Title Page, Copyright, Dedication

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Contents

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pp. vii-viii

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Preface

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pp. ix-x

The Perils of Uglytown develops a cultural concept that gets explored first in a series of chapters on Plato’s dialogues and then in studies of early modern authors and artists ranging from L. B. Alberti to Shakespeare and Rembrandt. The concept, which I call structural misanthropology, is a variation on Claude Lévi-Strauss’s notion of structural anthropology. In Part I, “Misanthropology...

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1. A Polar Model of Culture Change: Introduction to Structural Misanthropology

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pp. 1-12

The creature becomes the creator of the creation in which it is a creature. This magical or miraculous transformation can occur only if the creature disavows, or remains ignorant of, its act and power of creation and continues to think of itself as the creature, not the creator, of the creation.
For example, we human beings create our gods, our cosmos, our laws...

Part I. Misanthropology in Plato’s Dialogues

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2. The Discourse of Pleonexia: Thucydides and Plato on the Politics of Communication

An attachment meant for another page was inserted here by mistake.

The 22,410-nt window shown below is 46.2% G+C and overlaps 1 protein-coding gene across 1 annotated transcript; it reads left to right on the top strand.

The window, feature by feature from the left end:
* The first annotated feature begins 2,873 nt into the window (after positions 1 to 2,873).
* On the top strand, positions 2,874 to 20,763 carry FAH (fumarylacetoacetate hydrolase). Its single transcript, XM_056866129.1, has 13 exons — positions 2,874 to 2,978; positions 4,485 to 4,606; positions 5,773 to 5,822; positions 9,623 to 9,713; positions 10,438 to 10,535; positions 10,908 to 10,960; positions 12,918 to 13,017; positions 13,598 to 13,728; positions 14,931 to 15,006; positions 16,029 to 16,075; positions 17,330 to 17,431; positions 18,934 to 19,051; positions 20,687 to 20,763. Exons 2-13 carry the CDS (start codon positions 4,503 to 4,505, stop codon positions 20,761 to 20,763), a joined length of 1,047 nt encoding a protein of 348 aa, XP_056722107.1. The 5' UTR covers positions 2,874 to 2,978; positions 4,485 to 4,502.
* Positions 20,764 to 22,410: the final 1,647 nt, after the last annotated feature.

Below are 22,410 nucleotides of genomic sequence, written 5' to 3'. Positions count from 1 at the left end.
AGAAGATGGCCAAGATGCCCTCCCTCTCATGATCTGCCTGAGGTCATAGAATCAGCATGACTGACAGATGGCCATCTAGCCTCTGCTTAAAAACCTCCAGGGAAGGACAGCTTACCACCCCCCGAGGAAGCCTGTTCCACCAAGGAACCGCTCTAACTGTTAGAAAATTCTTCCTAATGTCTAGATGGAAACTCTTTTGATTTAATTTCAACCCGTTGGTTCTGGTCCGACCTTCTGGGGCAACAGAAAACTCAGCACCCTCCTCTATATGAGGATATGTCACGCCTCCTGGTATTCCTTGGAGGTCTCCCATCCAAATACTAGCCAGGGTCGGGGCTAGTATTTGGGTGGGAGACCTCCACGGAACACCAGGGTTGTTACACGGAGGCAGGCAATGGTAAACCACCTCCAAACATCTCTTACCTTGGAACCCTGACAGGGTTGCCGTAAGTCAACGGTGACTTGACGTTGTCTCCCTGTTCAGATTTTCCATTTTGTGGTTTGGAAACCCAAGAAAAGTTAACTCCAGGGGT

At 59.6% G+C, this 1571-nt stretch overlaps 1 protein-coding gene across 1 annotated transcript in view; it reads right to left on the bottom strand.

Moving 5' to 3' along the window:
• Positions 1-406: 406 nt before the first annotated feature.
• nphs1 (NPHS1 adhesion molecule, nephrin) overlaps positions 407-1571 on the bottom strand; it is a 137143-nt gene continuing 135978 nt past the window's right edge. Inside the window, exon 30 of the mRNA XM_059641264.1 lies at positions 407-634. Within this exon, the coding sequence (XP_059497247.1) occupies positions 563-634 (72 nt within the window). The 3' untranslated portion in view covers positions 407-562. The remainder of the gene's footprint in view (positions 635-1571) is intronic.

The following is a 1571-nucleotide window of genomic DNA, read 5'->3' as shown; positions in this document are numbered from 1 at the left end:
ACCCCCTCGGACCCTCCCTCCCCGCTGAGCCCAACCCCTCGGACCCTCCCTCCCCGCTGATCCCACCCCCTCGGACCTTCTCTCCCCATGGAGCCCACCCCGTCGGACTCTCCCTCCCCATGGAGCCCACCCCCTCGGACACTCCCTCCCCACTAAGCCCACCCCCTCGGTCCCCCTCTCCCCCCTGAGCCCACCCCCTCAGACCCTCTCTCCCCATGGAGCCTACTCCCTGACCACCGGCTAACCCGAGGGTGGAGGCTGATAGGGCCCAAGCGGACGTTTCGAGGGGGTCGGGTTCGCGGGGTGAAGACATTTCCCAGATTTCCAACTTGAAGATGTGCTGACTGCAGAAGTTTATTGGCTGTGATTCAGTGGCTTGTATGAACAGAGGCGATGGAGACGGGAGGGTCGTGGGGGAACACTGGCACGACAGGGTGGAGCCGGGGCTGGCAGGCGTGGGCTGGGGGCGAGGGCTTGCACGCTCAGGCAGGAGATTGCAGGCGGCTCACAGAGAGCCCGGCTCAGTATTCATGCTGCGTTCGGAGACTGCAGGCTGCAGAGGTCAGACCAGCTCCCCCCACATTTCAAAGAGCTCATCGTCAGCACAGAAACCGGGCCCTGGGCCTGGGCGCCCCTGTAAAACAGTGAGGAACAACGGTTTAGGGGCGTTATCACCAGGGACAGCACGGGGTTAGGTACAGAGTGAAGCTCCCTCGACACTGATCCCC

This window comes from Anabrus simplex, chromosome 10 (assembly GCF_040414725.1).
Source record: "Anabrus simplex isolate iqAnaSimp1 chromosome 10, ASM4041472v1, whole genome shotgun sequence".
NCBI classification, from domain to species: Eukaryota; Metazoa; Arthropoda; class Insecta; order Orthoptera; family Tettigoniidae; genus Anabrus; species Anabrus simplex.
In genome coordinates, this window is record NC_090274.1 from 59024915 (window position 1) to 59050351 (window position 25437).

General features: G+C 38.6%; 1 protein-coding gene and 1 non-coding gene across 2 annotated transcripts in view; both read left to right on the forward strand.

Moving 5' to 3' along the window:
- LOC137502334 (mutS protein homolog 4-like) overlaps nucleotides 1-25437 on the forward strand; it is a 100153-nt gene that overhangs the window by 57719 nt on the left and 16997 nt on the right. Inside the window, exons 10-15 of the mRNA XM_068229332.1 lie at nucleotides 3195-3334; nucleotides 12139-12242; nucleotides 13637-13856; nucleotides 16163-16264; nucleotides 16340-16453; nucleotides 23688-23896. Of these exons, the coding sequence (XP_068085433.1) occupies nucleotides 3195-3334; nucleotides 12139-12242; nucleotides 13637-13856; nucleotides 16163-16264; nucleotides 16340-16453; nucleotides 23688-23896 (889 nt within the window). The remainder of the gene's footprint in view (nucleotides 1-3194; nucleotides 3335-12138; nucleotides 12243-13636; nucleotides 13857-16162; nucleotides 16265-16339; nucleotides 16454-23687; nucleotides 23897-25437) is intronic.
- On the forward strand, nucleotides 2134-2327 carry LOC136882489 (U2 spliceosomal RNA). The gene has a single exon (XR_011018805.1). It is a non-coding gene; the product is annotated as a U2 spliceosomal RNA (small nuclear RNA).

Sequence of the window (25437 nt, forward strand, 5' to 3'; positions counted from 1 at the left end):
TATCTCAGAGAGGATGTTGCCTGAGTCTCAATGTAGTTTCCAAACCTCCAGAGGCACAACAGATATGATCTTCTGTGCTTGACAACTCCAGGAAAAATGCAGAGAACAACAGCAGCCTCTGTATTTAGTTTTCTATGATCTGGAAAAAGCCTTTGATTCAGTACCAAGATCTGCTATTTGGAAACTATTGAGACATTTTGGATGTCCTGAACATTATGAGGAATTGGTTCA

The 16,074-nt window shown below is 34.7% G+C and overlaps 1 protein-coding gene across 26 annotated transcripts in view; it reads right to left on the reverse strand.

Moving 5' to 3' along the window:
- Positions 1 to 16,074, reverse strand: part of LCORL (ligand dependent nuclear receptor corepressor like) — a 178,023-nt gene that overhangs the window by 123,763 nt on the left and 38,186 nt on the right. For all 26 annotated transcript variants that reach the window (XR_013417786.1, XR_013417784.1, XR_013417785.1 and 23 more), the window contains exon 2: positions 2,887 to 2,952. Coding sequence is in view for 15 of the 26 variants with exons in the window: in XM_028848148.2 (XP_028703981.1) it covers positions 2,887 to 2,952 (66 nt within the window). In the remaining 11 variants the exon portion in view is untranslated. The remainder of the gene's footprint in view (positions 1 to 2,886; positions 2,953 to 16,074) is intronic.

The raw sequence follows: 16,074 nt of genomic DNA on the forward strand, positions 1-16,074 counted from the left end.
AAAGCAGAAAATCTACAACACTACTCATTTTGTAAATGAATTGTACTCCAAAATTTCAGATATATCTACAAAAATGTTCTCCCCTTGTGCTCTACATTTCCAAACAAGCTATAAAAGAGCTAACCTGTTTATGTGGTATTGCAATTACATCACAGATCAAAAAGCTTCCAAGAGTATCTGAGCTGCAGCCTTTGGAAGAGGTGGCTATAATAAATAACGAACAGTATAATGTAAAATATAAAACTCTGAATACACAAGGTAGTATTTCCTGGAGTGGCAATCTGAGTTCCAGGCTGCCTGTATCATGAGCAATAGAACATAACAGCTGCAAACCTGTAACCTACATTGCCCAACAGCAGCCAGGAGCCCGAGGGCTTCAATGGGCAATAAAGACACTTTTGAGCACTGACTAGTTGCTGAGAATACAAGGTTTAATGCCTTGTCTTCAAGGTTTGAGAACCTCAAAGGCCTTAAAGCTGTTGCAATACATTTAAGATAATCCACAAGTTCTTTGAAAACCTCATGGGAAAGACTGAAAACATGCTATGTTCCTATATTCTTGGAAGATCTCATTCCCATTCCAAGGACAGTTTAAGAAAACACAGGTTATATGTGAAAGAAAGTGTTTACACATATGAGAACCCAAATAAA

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pp. 15-30

The Greek word logos means “word,” but it also means a lot of other things. In Plato’s dialogues, for example, its range of denotation includes conversation, speech, story, and saying. An epigram or proverb can also be a logos. So can particular arguments or processes of arguing. In the most general sense, a person’s logos or argument can be equivalent to what we...

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3. Dying Angry: The Wrath of Socrates in Plato’s Phaedo

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pp. 31-49

The gods must be crazy if they think Socrates is doing them a favor just before he dies by offering them a toast and going out like an epic or tragic hero, a confection of the poets—going out like one of those supermen he had been compared to in this and other dialogues: Theseus, Hercules, Achilles, Odysseus. For as Paul Friedlaender points out, what he offers to...